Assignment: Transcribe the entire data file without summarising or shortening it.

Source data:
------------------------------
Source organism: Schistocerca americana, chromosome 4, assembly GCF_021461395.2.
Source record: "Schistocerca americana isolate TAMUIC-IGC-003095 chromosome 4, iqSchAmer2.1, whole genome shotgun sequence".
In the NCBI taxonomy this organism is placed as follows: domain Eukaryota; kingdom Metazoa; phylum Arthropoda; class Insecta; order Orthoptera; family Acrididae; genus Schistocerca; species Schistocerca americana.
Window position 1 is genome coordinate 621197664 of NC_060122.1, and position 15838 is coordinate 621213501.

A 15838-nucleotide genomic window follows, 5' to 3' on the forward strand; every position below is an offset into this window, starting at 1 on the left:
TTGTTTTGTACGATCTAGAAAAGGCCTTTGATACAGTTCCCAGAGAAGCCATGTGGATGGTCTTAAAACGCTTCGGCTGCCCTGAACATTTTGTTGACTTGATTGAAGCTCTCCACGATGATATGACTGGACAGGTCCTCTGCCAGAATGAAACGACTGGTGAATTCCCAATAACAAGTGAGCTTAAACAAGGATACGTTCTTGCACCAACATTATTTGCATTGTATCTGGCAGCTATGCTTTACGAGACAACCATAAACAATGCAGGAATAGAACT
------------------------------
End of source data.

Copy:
Source organism: Schistocerca americana, chromosome 4, assembly GCF_021461395.2.
Source record: "Schistocerca americana isolate TAMUIC-IGC-003095 chromosome 4, iqSchAmer2.1, whole genome shotgun sequence".
In the NCBI taxonomy this organism is placed as follows: domain Eukaryota; kingdom Metazoa; phylum Arthropoda; class Insecta; order Orthoptera; family Acrididae; genus Schistocerca; species Schistocerca americana.
Window position 1 is genome coordinate 621197664 of NC_060122.1, and position 15838 is coordinate 621213501.

A 15838-nucleotide genomic window follows, 5' to 3' on the forward strand; every position below is an offset into this window, starting at 1 on the left:
TTGTTTTGTACGATCTAGAAAAGGCCTTTGATACAGTTCCCAGAGAAGCCATGTGGATGGTCTTAAAACGCTTCGGCTGCCCTGAACATTTTGTTGACTTGATTGAAGCTCTCCACGATGATATGACTGGACAGGTCCTCTGCCAGAATGAAACGACTGGTGAATTCCCAATAACAAGTGAGCTTAAACAAGGATACGTTCTTGCACCAACATTATTTGCATTGTATCTGGCAGCTATGCTTTACGAGACAACCATAAACAATGCAGGAATAGAACT